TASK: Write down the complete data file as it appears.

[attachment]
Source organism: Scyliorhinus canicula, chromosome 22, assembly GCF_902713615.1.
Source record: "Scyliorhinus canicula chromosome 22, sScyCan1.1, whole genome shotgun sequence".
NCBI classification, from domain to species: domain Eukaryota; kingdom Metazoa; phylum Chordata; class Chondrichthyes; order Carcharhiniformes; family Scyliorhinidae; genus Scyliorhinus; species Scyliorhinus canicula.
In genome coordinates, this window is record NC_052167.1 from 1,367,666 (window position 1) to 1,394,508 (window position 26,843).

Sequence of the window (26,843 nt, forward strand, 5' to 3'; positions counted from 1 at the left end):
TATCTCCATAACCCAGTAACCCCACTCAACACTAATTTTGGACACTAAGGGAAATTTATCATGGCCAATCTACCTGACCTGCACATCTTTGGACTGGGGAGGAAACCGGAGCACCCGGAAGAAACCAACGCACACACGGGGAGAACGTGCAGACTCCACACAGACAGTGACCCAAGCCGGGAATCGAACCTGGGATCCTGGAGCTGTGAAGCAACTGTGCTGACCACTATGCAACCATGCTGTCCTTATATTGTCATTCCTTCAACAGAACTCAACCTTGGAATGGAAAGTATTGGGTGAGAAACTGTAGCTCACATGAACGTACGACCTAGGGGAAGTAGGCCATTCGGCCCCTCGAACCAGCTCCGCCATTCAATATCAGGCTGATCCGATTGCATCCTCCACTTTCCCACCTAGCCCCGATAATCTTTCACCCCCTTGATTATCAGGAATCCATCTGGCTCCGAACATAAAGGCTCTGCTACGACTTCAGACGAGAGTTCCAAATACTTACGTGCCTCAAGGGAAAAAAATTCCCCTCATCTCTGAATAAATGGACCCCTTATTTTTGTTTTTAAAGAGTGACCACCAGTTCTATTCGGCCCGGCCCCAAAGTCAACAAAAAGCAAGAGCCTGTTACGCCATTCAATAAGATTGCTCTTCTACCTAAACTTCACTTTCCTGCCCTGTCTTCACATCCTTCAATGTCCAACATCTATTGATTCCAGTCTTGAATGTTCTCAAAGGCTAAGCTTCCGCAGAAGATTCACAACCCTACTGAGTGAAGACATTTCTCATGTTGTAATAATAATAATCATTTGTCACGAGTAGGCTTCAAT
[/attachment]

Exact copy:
Source organism: Scyliorhinus canicula, chromosome 22, assembly GCF_902713615.1.
Source record: "Scyliorhinus canicula chromosome 22, sScyCan1.1, whole genome shotgun sequence".
NCBI classification, from domain to species: domain Eukaryota; kingdom Metazoa; phylum Chordata; class Chondrichthyes; order Carcharhiniformes; family Scyliorhinidae; genus Scyliorhinus; species Scyliorhinus canicula.
In genome coordinates, this window is record NC_052167.1 from 1,367,666 (window position 1) to 1,394,508 (window position 26,843).

Sequence of the window (26,843 nt, forward strand, 5' to 3'; positions counted from 1 at the left end):
TATCTCCATAACCCAGTAACCCCACTCAACACTAATTTTGGACACTAAGGGAAATTTATCATGGCCAATCTACCTGACCTGCACATCTTTGGACTGGGGAGGAAACCGGAGCACCCGGAAGAAACCAACGCACACACGGGGAGAACGTGCAGACTCCACACAGACAGTGACCCAAGCCGGGAATCGAACCTGGGATCCTGGAGCTGTGAAGCAACTGTGCTGACCACTATGCAACCATGCTGTCCTTATATTGTCATTCCTTCAACAGAACTCAACCTTGGAATGGAAAGTATTGGGTGAGAAACTGTAGCTCACATGAACGTACGACCTAGGGGAAGTAGGCCATTCGGCCCCTCGAACCAGCTCCGCCATTCAATATCAGGCTGATCCGATTGCATCCTCCACTTTCCCACCTAGCCCCGATAATCTTTCACCCCCTTGATTATCAGGAATCCATCTGGCTCCGAACATAAAGGCTCTGCTACGACTTCAGACGAGAGTTCCAAATACTTACGTGCCTCAAGGGAAAAAAATTCCCCTCATCTCTGAATAAATGGACCCCTTATTTTTGTTTTTAAAGAGTGACCACCAGTTCTATTCGGCCCGGCCCCAAAGTCAACAAAAAGCAAGAGCCTGTTACGCCATTCAATAAGATTGCTCTTCTACCTAAACTTCACTTTCCTGCCCTGTCTTCACATCCTTCAATGTCCAACATCTATTGATTCCAGTCTTGAATGTTCTCAAAGGCTAAGCTTCCGCAGAAGATTCACAACCCTACTGAGTGAAGACATTTCTCATGTTGTAATAATAATAATCATTTGTCACGAGTAGGCTTCAAT